Let's start at the beginning. The Oral Law was not meant to be written down, but for various historical reasons the material that was taught in the academies was later collected and edited into the text that we know today as the Mishnah and the Gemara. However, there was no such an extreme stringency with the text that we see for copying a Torah scroll. This resulted that there are minor differences in the various manuscripts.
In a later period the church began to learn Hebrew, and they started to criticise Jews for having certain parts regarding their religion in the Talmud that they considered derogatory and unacceptable. Therefore they initiated mass burnings of Talmud manuscripts mainly from the 13th century. With the advent of the printing press, the church required a written approval from the censor that they removed the sensitive parts.
Daniel Bomberg was famous for trying to minimise this intervention of the church, but still, his edition (published between 1519-1523) was not free of censorship. He also made great efforts to consult many different manuscripts in order to filter out scribal errors (Rashi had also done similar work in his comments). Although published in the 19th century, the famous Romm edition of Talmud from Vilna - the one that most 20th century editions used - was also censored. If we don't consider the censorship, this edition has very few errors, which was highly appreciated, when books were typeset manually. The history of these editions is discussed in detail in the book Printing the Talmud, kindly suggested by Double AA in comment.
Regarding the Jerusalem Talmud it is quite clear that Bomberg mainly used the Leiden Codex with three other manuscripts. For the Babylonian Talmud there were far more early manuscripts. The censorship mostly had an effect on aggadic material, where a certain person, called Yeshu was involved. After a while scribes tried to find euphemisms to avoid censorship and persecution. These cases are compared in Peter Schäfer's book, but a few examples are given also on the Wikipedia. Here you can find reference to many important and high quality manuscripts.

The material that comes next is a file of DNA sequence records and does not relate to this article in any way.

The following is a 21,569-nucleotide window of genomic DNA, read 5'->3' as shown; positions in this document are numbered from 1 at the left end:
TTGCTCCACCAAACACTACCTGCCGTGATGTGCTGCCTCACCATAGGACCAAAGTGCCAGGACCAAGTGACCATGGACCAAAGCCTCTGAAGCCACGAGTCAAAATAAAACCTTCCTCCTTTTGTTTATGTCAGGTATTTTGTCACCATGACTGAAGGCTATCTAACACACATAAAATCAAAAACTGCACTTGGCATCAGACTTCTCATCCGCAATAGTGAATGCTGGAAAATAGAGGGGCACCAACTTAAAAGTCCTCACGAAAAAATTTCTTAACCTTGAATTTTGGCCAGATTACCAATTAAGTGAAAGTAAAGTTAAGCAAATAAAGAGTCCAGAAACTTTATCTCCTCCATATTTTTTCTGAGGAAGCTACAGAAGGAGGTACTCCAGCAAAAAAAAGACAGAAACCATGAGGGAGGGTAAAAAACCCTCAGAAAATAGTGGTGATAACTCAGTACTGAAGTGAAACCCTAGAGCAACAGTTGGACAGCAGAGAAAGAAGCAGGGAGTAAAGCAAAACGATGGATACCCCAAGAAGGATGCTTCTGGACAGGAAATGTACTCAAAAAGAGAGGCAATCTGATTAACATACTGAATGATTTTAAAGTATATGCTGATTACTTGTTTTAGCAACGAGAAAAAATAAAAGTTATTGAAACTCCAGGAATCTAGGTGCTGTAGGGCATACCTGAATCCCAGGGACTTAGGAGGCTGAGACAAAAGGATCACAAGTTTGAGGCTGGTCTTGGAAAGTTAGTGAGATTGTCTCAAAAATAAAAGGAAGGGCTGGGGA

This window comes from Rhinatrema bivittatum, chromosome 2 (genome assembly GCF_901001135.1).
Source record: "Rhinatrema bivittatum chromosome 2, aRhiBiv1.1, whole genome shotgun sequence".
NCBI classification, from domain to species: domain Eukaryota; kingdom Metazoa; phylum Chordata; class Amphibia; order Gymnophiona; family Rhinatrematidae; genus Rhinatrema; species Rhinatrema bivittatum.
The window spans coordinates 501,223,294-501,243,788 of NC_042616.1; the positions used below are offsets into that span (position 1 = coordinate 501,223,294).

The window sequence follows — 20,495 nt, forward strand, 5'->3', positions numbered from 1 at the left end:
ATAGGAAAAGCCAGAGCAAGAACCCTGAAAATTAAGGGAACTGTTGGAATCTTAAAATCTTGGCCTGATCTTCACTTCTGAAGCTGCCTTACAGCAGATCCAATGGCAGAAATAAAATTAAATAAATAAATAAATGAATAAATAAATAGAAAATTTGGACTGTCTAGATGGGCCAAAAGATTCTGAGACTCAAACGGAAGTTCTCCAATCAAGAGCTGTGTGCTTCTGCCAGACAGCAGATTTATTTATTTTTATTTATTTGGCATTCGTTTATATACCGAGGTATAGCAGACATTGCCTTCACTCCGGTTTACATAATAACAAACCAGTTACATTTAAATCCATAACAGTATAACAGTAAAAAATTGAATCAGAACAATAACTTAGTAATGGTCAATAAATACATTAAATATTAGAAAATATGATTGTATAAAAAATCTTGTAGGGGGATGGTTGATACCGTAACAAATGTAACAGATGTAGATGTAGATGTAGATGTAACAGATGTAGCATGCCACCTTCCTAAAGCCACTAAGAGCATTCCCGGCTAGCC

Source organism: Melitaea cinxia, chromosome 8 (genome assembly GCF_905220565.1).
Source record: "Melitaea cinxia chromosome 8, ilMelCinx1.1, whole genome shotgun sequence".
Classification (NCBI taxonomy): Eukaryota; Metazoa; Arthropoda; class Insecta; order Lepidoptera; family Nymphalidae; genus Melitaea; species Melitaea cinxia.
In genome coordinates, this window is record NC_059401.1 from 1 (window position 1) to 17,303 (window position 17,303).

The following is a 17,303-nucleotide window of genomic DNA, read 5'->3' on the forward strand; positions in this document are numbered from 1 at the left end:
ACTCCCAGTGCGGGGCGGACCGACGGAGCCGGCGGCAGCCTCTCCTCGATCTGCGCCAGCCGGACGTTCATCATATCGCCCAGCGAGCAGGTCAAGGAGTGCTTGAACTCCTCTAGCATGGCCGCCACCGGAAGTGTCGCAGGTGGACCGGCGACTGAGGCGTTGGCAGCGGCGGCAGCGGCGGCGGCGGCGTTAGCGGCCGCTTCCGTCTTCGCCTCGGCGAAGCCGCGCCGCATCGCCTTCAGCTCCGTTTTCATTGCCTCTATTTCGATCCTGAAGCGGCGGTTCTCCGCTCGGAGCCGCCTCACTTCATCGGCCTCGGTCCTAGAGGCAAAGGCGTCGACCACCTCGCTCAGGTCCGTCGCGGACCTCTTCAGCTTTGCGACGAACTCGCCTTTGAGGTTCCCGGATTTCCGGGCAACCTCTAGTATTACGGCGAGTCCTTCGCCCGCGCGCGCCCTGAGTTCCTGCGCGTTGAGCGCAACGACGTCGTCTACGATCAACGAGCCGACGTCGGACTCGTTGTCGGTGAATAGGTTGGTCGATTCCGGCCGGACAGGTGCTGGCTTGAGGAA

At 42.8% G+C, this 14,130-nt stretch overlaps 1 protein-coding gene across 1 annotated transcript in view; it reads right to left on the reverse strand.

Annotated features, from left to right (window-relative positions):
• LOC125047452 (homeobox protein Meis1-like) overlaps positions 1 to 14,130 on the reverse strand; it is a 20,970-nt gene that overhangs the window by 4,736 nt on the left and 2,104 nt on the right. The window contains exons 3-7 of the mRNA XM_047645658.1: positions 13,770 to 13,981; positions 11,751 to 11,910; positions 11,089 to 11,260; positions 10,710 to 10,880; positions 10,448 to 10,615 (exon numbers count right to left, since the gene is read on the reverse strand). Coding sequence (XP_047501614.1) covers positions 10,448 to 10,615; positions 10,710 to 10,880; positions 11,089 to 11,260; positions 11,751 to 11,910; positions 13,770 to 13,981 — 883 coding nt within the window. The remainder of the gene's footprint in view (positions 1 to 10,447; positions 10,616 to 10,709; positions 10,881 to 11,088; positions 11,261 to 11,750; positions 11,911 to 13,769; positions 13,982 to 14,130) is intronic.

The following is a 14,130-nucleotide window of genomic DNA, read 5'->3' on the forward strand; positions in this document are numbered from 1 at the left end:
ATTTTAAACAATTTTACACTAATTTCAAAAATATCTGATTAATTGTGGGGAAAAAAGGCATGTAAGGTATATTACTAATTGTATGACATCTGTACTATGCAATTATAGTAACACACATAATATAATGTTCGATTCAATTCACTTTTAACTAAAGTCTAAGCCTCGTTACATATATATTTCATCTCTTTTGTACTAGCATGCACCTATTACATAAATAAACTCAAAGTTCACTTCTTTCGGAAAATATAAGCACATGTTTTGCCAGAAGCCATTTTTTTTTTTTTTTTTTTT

As the power of the church started to decrease in the 19th century, some publications started to list these omissions. There is a shorter one, called Chesronot haShas, published in Königsberg in 1860. However, there's a far more detailed work by Rabbi Raphael Rabbinovicz, who found in Munich an uncesored manuscript of Bavli from 1342. He compared this and other manuscripts with the printed editions and published the multi-volume Dikdukei Soferim, an extremely detailed and precise work, which may serve as a basis of similar analysis.
Fortunately the scope of the church and the halakhic decisors were quite different, so this censorship had a small effect on our religious laws. In newer editions these omissions were reinserted as well. Your example is a consequence of a scribal error, and in overall they should have an even smaller effect, as they are random. Personally, I only know one case (whether there should be 67 or 70 lines in Haazinu), when such and error affected halakhah, but it was in Mishneh Torah.